Imagine a world where we select the brands we want to see advertising from. Where that advertising is brilliant storytelling and craft. And where our personal data is controlled by us, and we can exchange it with publishers and media owners at our discretion. We’re not there yet, but this year’s GDPR regulation could be the first step on the journey to a different kind of relationship between consumers and advertisers.
Coming into effect on 25th May this year, GDPR is set to be the biggest single shake-up of data privacy and online advertising since the birth of the internet. The new ruling will radically change the way advertisers are able to target consumers online, with consumers having increased control over the data they share, and the sites that they allow advertising to reach them on.
We need GDPR to help rein online advertising in – things have got out of hand. Consumers feel hounded by products they never intended to purchase, and even by products they have purchased. This repetitive targeting reduces online advertising to a series of poorly positioned billboards. The advertising and creative industries should be looking forwards in its efforts to reach and engage consumers in new, more creative ways.
At video intelligence, we’re committed to helping brands reach audiences through contextual stories, and firmly believe that GDPR will help reintroduce creativity into online advertising. The following list may be optimistic, and it’s worth remembering that we don’t yet know exactly how the regulation will impact our daily lives. Nevertheless, I can already see the way advertisers work evolving in several key ways:
1. Data will become a tool that aids creativity, rather than bypassing it.
Consumers have responded to excessive targeting with adblockers - the digital equivalent of saying “talk to the hand…”. A 2017 report estimated that 615m devices have an adblocker installed, and Google is launching a built-in adblocker for Chrome this week (Feb 15 2018).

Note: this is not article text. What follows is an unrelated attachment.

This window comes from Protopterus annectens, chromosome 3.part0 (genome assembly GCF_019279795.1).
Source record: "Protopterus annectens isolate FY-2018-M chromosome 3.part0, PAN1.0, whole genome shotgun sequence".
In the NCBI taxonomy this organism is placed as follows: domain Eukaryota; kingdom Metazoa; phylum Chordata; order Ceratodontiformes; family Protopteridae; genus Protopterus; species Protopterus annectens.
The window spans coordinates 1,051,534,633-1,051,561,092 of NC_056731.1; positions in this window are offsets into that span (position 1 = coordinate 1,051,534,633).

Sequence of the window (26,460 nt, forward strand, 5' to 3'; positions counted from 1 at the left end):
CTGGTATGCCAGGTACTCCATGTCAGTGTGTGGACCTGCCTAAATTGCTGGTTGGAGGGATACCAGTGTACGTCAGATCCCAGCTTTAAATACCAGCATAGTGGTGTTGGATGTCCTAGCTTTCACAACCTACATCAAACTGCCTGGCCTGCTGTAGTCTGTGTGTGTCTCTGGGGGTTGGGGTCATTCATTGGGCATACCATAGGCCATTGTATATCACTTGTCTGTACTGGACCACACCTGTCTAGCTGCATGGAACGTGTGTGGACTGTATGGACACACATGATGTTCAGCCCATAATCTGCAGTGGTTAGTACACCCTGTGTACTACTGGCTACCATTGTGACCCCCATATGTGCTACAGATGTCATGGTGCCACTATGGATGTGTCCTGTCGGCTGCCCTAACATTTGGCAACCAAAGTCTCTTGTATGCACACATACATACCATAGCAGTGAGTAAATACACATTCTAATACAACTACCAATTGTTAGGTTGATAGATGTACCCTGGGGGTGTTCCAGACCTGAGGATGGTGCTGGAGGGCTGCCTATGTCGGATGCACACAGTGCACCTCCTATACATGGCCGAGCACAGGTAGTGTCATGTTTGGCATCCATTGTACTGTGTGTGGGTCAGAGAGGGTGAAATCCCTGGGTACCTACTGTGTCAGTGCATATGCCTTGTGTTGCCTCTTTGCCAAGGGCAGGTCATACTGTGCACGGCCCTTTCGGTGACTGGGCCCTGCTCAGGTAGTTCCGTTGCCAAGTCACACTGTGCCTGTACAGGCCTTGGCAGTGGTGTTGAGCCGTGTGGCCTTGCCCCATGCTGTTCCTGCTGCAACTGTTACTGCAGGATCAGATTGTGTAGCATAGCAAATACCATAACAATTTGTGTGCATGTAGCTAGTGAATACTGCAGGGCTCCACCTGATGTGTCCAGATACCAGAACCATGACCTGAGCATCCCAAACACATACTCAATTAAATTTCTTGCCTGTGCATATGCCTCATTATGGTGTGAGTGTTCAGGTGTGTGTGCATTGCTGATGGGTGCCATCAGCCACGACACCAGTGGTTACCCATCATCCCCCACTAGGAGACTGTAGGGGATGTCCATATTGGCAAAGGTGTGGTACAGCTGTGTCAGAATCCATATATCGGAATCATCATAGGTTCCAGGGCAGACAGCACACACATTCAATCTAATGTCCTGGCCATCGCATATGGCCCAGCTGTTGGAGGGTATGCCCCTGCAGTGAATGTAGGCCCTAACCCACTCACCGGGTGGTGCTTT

Instead of repeatedly targeting consumers based on data models or algorithm assumptions, advertisers should be taking cues from a person’s actual activity, and frame of mind at the time they see our messages.
2. Advertisers will have to make fewer opportunities count.
Much like how some of your best creative work is done under the tightest brief, data scarcity will invigorate us. Initially at least, GDPR will see a reduction in the number of opportunities advertisers have to target consumers. Customers will quickly block advertising that is boring or irrelevant. Brands and agencies looking to create effective campaigns after GDPR will have to be creative to avoid turning consumers off.
There is still opportunity though, with 77% of Americans who use an adblocker saying that they would be willing to view some adverts - if we can deliver better content, there is still a willing audience for online advertising [source].
3. An opt-in system will reinstate trust between brands and consumers.
Platforms which consumers have opted in to will have the confidence of consumers. Companies will know that their content is reaching an audience who are definitely interested in what they have to say, and will be able to tell more complex, interesting stories.
We can expect formats such as branded content to benefit from this, with perhaps more long-form and episodic storytelling. Consumers will begin to choose and curate the brands that they want to engage with based on creative advertising as well as personal preference.
4. Context is everything.
As advertisers rethink their strategy, we expect to see a much greater focus on contextual advertising – telling the right story in the right place. Platforms (Such as our own, vi stories) will deliver video content that makes sense in the context of the editorial content people are reading. This is a huge advantage – we’ll know that someone is actively interested in a subject rather than simply being aware that they viewed a relevant product online.
5. Focus on the creative.
The adtech sector is notorious for its third-parties and middlemen. Many of these companies make a living through arbitrage, data platforms, or verification tools. In the GDPR world, these models will show their weaknesses. This means saving both time and money on media buying, and reinvesting it into creative and strategy.
Advertisers can focus on what they're really interested in - the creative. As the efficiency of targeting platforms improve after GDPR, advertisers will be able to leave the buying to AI and focus on what we’re most interested in – the creative.
Luc Benyon is head of marketing at video intelligence, a contextual video platform that connects publishers, content providers and brands through video storytelling. For more information visit www.vi.ai